On the Military’s roster, the Air Force K9 German Shepherd was simply known as “MPC Diesel N008”. But to Kyle Smith, a Military Patrol dog handler who was stationed in Kyrgyzstan during the country’s cold winter season; his man’s-best-friend had a name, “Bodza”.
As for the team of 2, it would be Kyle that learned from Bodza. The K9 had been sniffing out IEDs in Iraq and Kuwait since 2006. Where as Mr. Smith was a new handler who took on the war-hardened dog in 2012.
“I loved working with him because he taught me patience as a young handler, and how to understand that this job isn’t just about you”.
While the two weren’t busy patrolling, they’d pass the time playing around the base’s perimeter.
“Bodza was a goofy and gentle dog,” Smith said. “We had horse stables directly beside our obedience yard and when (the horses) were out, no obedience was going to be done. He’d run the fence line continuously.”
“He liked to bark at his own shadow, so I’d always mess with him. (I’d) make my hand a shadow on the ground and move it,” Smith said. “I guess he thought it was a rabbit.”
Those small moments would help Kyle get through deployment.
After years of Service it was Bodza’s time to retire. He would need a new owner and Kyle did miss the opportunity.
“I took him home the same day”.
“He was even more loyal at home,” Smith said. “He followed me around everywhere. He would lay his head down flush with the bed and tell me good night, every night.”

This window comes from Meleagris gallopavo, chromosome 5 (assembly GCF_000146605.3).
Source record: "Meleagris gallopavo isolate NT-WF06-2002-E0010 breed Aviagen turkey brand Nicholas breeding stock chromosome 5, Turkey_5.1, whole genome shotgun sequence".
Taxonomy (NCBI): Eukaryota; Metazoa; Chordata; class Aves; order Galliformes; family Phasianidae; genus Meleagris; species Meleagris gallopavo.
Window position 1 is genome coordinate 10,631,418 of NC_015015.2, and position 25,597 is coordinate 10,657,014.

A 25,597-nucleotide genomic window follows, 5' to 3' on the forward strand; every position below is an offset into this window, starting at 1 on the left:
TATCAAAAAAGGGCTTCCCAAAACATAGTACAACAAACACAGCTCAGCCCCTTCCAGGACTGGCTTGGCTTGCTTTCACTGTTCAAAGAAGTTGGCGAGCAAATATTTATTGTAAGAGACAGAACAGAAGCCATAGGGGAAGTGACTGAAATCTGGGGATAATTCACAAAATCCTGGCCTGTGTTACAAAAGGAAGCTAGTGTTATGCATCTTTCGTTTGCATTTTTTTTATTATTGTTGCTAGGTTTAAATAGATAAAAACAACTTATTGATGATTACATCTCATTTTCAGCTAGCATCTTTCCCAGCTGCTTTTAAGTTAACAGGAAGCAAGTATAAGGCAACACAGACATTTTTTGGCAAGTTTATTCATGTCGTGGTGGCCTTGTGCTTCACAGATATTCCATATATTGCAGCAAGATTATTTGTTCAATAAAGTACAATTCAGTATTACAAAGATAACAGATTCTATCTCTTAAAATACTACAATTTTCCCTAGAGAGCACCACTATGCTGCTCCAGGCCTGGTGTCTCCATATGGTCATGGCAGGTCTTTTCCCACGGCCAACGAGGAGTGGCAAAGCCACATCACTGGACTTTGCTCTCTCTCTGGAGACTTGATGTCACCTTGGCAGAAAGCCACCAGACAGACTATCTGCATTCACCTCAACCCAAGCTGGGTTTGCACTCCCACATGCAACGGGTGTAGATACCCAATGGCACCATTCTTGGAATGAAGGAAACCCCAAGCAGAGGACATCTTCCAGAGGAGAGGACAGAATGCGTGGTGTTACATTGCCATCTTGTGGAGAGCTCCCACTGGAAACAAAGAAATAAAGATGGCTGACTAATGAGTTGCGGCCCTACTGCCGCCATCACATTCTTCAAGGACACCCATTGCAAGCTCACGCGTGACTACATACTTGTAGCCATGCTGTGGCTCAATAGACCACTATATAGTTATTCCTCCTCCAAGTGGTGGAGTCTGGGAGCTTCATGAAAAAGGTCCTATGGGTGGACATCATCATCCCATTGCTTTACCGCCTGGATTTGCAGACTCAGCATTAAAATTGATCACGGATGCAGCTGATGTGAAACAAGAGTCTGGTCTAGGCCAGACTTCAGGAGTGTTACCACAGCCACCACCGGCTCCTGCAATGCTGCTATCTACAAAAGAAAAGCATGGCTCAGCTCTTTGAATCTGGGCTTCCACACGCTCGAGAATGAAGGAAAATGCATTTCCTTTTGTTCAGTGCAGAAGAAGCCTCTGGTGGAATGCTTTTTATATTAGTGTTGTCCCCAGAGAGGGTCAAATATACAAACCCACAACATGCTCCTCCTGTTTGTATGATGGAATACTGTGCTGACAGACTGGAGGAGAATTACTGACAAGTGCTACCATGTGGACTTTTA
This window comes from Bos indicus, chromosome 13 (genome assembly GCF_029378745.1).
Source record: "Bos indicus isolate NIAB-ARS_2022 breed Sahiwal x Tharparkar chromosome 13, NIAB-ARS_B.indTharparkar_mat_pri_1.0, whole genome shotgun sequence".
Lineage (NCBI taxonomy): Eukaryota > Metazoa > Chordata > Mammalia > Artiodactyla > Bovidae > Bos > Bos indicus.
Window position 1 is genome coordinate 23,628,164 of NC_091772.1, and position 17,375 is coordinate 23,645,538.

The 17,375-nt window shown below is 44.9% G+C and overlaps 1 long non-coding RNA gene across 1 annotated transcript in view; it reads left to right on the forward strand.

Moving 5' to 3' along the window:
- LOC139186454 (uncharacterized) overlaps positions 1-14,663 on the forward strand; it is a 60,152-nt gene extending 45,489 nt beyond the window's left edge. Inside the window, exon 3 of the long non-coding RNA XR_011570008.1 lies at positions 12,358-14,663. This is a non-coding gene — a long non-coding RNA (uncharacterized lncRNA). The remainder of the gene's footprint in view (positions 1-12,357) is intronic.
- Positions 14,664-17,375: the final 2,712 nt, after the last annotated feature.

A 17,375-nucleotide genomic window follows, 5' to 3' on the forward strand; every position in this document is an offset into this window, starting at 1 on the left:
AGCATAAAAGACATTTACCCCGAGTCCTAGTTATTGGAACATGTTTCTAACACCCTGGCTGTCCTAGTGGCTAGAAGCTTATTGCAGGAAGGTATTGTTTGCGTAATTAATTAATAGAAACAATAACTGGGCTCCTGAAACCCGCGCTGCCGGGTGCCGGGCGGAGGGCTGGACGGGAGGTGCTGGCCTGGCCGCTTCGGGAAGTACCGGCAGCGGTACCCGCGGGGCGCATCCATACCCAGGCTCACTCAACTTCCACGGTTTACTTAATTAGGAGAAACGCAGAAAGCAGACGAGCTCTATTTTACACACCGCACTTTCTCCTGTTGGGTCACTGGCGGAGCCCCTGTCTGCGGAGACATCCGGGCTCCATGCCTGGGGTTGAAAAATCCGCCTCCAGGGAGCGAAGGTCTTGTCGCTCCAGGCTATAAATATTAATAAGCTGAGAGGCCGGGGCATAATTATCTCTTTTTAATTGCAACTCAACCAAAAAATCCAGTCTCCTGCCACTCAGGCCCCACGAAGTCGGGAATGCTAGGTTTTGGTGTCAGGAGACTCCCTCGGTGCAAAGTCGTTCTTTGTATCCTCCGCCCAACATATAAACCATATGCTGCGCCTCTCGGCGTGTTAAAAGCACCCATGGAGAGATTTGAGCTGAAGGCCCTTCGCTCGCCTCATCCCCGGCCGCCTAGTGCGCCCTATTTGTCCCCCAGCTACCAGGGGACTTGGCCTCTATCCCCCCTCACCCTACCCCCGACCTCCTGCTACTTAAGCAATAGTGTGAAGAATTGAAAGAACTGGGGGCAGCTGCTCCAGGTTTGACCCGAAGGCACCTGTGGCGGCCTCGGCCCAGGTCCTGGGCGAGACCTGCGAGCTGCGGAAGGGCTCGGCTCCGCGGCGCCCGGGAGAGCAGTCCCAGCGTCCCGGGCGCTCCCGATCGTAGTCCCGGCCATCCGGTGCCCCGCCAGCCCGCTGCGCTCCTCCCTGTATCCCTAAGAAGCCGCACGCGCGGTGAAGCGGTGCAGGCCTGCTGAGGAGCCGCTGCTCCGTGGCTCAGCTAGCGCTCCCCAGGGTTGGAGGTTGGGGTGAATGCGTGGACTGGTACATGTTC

Last summer Bodza was diagnosed with Degenerative Myelopathy. It would slowly breakdown his spinal cord…and the disease was incurable.
“His hind limbs lost their use and he could barely stand up anymore; he couldn’t handle the stress on his body and using the restroom was a task.”
The pain had reached the moment where Kyle understood that it was time to make the hardest decision.
Nine of his Kyle’s co-workers made the trip to the Fort Bliss Vet Clinic in El Paso, TX. They helped him layout a blanket for Bodza’s final rest.
“I was holding Bodza as he passed”. Kyle slowly took his last look on his friend. For some reason that moment wasn’t sad; he was overwhelmed with the feeling that his ol’ friend looked happy.
“He had a smile on his face when he was getting put to sleep”.
As Mr. Smith laid there in tears, his boss, “grabbed a flag, and draped it over him and let me have a final moment.”
“I will never forget how loyal he was,” Smith said. “He was selfless (and has) done so much for next to nothing…and did it with a smile. I miss him every day.”